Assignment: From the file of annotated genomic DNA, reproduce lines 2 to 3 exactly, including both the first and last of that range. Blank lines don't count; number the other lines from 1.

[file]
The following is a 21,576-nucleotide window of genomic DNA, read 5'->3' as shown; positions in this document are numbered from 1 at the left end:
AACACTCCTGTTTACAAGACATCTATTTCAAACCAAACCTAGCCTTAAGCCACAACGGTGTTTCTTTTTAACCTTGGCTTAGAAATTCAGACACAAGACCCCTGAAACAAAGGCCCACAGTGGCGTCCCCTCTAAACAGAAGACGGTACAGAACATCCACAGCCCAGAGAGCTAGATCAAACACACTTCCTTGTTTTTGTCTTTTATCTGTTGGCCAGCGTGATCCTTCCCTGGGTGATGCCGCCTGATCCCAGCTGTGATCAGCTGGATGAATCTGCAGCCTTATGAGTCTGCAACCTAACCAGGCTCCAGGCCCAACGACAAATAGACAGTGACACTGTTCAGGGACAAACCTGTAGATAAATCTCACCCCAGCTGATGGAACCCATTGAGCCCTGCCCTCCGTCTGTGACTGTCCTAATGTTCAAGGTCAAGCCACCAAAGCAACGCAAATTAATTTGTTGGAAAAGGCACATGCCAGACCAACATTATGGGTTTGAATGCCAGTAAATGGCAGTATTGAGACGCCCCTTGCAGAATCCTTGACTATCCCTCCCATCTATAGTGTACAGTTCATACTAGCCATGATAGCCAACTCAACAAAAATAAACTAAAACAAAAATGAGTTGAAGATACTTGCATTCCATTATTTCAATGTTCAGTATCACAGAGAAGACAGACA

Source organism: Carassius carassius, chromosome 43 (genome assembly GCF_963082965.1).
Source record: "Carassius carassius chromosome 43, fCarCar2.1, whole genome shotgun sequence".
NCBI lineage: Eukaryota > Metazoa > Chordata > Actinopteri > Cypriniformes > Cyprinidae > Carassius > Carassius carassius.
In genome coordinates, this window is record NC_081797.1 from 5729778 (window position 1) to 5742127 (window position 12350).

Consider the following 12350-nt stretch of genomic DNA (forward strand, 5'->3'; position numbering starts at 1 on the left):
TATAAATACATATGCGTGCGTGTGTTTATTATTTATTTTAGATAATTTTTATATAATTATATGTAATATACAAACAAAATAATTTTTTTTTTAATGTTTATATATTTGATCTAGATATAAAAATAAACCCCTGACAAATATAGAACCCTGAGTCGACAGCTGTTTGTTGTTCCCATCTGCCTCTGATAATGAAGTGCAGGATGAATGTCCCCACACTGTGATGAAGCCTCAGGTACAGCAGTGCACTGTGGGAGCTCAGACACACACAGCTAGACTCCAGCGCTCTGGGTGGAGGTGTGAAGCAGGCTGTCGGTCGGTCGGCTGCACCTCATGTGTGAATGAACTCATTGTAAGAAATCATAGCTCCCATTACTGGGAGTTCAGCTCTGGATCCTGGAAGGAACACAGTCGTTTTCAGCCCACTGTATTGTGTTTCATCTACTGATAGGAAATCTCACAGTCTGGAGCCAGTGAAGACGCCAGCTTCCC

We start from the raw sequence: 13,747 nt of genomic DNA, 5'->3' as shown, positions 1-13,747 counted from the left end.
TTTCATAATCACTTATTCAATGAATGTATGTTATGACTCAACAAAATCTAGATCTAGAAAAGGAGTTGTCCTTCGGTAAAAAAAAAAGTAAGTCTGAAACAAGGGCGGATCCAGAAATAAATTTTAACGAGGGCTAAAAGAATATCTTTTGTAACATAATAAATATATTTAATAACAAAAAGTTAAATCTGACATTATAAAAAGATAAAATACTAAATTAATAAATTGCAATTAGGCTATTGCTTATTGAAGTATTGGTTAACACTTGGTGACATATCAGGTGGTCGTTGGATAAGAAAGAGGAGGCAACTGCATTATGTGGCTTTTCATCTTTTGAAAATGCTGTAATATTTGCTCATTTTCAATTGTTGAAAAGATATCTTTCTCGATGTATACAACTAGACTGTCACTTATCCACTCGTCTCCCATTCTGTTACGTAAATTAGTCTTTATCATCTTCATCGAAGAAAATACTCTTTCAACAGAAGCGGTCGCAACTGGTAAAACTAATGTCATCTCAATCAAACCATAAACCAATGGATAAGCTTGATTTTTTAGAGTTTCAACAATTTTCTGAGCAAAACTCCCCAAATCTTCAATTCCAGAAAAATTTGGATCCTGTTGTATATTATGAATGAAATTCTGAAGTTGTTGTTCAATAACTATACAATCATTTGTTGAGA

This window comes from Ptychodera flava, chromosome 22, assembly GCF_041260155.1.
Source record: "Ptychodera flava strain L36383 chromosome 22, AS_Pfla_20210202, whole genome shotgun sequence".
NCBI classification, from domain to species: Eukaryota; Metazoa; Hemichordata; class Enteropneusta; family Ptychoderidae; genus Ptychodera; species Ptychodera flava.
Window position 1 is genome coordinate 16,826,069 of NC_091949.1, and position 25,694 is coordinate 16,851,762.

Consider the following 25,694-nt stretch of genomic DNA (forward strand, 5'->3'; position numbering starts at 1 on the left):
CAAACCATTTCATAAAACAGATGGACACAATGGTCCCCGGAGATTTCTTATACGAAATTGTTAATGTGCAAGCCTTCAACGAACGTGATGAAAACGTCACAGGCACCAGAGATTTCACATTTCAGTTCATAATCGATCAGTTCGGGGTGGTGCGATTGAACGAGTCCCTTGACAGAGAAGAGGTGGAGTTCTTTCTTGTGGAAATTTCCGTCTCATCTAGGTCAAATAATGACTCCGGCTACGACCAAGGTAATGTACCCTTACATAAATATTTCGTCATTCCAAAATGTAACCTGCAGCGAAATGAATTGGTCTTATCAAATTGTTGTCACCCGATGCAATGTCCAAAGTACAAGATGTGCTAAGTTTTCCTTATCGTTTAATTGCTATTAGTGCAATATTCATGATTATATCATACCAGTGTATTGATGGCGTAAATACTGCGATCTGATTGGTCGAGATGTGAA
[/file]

AACACTCCTGTTTACAAGACATCTATTTCAAACCAAACCTAGCCTTAAGCCACAACGGTGTTTCTTTTTAACCTTGGCTTAGAAATTCAGACACAAGACCCCTGAAACAAAGGCCCACAGTGGCGTCCCCTCTAAACAGAAGACGGTACAGAACATCCACAGCCCAGAGAGCTAGATCAAACACACTTCCTTGTTTTTGTCTTTTATCTGTTGGCCAGCGTGATCCTTCCCTGGGTGATGCCGCCTGATCCCAGCTGTGATCAGCTGGATGAATCTGCAGCCTTATGAGTCTGCAACCTAACCAGGCTCCAGGCCCAACGACAAATAGACAGTGACACTGTTCAGGGACAAACCTGTAGATAAATCTCACCCCAGCTGATGGAACCCATTGAGCCCTGCCCTCCGTCTGTGACTGTCCTAATGTTCAAGGTCAAGCCACCAAAGCAACGCAAATTAATTTGTTGGAAAAGGCACATGCCAGACCAACATTATGGGTTTGAATGCCAGTAAATGGCAGTATTGAGACGCCCCTTGCAGAATCCTTGACTATCCCTCCCATCTATAGTGTACAGTTCATACTAGCCATGATAGCCAACTCAACAAAAATAAACTAAAACAAAAATGAGTTGAAGATACTTGCATTCCATTATTTCAATGTTCAGTATCACAGAGAAGACAGACA

Source organism: Carassius carassius, chromosome 43 (genome assembly GCF_963082965.1).